The Domain Name SystemBy Lawrence Abrams on February 19, 2004 | Last Updated: June 18, 2012 | Read 74,593 times.
A key component of the Internet and how it works revolves around the Domain Name System, otherwise known as DNS. The underlying technology behind the Internet, is that when a computer needs to talk to another computer on the Internet, they communicate via the computer's IP Address. The IP Address is a unique set of numbers associated with a particular machine, which will be discussed in a separate article. An example of an IP Address is 184.108.40.206, which is the IP Address that corresponds to www.bleepingcomputer.com.
As the predecessor of the Internet, ARPANET, grew larger, connecting to remote machines by their IP Address grew cumbersome. It became more and more difficult for people to remember the IP Addresses associated with the machines they were trying to reach that a system was created to translate easier to remember symbolic names to their equivalent numerical IP Address. Thus the Domain Name System was born.
Domain Name System
The Domain Name System is the system used on the Internet for the mapping of names, such as www.google.com, to IP Addresses such as 220.127.116.11. Every time a new domain, like bleepingcomputer.com, is registered, that domain is entered into one of the 13 Root Servers spread throughout the world and overseen by an organization called ICANN. Because your domain is in one of these servers, it can be reached and understood by the rest of the users on the Internet.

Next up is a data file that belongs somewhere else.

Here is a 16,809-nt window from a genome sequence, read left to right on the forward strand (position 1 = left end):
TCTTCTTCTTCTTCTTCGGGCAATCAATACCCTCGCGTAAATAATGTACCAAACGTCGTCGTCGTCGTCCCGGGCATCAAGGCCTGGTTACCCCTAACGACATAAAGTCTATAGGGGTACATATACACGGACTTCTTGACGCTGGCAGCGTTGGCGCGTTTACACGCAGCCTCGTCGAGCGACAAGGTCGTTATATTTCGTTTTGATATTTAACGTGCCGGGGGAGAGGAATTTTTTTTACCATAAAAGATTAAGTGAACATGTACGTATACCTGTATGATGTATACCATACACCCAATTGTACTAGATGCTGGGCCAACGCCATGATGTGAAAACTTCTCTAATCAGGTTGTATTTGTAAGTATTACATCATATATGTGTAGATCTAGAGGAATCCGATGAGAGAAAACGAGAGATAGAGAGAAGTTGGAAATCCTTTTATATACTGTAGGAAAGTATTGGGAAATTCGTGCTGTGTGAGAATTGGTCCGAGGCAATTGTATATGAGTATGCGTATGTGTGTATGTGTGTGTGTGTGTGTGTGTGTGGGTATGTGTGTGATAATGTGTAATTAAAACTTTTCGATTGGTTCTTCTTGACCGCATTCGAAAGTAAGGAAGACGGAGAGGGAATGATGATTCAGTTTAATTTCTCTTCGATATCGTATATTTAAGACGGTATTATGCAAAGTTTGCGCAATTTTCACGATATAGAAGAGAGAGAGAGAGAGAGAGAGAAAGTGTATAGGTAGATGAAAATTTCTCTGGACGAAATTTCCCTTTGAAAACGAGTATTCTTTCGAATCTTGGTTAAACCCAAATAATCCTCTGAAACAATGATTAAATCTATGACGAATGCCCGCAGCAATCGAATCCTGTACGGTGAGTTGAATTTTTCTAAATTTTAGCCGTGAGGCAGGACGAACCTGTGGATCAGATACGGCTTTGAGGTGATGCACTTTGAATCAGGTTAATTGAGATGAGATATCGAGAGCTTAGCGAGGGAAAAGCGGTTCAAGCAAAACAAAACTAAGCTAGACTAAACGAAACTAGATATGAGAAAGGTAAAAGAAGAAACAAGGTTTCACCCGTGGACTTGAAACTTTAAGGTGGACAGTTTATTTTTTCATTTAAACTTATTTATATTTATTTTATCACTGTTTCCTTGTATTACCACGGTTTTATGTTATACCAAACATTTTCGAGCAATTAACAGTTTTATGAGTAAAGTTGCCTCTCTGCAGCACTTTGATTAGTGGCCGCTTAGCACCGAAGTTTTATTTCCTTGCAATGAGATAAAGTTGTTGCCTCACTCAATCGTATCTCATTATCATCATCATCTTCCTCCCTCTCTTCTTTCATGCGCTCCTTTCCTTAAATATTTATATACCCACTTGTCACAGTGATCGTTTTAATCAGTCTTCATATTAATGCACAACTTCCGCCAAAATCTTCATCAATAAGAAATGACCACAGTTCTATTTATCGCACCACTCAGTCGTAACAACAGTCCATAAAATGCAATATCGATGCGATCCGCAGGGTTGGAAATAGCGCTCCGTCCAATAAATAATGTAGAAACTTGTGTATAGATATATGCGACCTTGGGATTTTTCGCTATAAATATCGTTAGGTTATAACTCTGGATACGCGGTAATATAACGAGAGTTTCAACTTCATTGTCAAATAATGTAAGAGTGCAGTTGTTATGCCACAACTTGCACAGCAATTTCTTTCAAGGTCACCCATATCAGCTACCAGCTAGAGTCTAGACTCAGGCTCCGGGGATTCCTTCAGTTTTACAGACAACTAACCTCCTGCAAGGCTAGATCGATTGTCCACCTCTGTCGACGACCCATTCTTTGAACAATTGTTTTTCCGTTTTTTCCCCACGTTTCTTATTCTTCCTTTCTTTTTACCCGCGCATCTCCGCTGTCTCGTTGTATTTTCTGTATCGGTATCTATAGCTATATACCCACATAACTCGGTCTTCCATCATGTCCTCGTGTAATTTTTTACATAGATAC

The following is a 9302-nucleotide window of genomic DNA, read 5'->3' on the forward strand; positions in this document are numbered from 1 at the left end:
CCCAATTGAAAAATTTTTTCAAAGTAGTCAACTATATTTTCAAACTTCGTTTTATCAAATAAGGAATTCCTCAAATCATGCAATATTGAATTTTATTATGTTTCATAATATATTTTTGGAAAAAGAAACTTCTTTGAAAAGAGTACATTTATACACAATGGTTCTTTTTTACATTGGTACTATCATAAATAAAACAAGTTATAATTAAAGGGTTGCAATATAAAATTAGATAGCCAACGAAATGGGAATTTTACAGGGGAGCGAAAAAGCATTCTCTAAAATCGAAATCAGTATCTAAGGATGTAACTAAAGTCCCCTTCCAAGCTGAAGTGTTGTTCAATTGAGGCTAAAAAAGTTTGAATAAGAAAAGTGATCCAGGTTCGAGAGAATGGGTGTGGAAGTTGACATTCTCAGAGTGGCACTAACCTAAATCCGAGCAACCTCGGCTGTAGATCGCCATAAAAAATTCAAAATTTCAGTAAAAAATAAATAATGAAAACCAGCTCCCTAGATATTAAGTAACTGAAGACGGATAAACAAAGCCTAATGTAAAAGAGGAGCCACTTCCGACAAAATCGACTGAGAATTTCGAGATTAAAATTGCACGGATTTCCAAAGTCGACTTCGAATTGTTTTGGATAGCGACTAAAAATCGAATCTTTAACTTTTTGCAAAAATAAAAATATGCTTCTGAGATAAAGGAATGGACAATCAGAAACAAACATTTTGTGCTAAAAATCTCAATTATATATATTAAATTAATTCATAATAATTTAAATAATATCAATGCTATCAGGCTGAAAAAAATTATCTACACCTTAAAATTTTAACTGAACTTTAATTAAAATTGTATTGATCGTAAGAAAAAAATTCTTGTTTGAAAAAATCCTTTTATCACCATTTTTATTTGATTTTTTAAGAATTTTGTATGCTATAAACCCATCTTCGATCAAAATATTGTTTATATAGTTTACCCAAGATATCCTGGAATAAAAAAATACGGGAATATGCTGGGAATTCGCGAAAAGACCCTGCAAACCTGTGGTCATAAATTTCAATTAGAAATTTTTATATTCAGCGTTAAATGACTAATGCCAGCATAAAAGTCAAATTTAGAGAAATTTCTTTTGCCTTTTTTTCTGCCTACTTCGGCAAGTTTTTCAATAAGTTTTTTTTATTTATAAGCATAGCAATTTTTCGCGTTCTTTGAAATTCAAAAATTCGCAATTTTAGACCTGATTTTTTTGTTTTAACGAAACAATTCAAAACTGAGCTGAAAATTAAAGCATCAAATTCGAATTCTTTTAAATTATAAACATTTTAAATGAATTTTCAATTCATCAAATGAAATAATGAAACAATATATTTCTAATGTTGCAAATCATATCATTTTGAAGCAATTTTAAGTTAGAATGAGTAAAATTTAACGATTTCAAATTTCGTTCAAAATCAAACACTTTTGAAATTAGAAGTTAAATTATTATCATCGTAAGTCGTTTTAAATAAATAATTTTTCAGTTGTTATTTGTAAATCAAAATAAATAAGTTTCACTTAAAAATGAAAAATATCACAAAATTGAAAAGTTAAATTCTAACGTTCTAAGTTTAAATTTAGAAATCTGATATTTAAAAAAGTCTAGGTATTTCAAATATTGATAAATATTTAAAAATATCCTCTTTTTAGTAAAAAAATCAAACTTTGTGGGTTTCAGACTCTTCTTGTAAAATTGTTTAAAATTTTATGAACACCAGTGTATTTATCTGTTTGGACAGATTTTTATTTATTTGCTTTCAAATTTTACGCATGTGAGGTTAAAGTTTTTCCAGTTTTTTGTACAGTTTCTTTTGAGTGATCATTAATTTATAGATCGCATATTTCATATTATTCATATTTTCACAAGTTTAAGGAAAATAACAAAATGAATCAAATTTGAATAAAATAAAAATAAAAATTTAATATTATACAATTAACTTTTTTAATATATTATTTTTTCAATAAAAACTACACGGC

Another key element of the Domain Name System are DNS Servers run by Companies and Internet Service Providers. Every time you connect to a site, you are asking your ISP's DNS Server to resolve, or convert, the hostname such as www.google.com to a an ip address such as 18.104.22.168. If your ISP's name server is not working or can not be reached, then you will not be able to traverse the Internet using hostnames, but instead would have to use their IP Address equivalent.
Any time you connect to a site, your ISP DNS Server must find out what name server has the information about the domain for the site you are trying to reach. Your ISP's DNS Server will connect to a Root Server and ask it who the name server is that knows the information about the site you are trying to reach. The Root Server will tell your ISP's DNS Server what server they should next contact for information. Next your ISP's DNS Server will then contact the server that the Root Server told it to contact, where it will be given the IP Address associated with the site you are trying to reach.
Real Life Example
A lot of what has been discussed may be a bit confusing, so lets do a real life example. In the flowchart below labeled Figure 1, you will see a computer trying to connect to www.google.com and the steps it takes.
We will discuss these steps below:
As you can see, the Domain Name System is essential in the use of the Internet. Without it, you would not be able to type in names, but would have to remember the numerical IP Addresses in order to get anywhere on the Internet. If you have any questions about this tutorial, please feel free to talk about it in the discussion forums.
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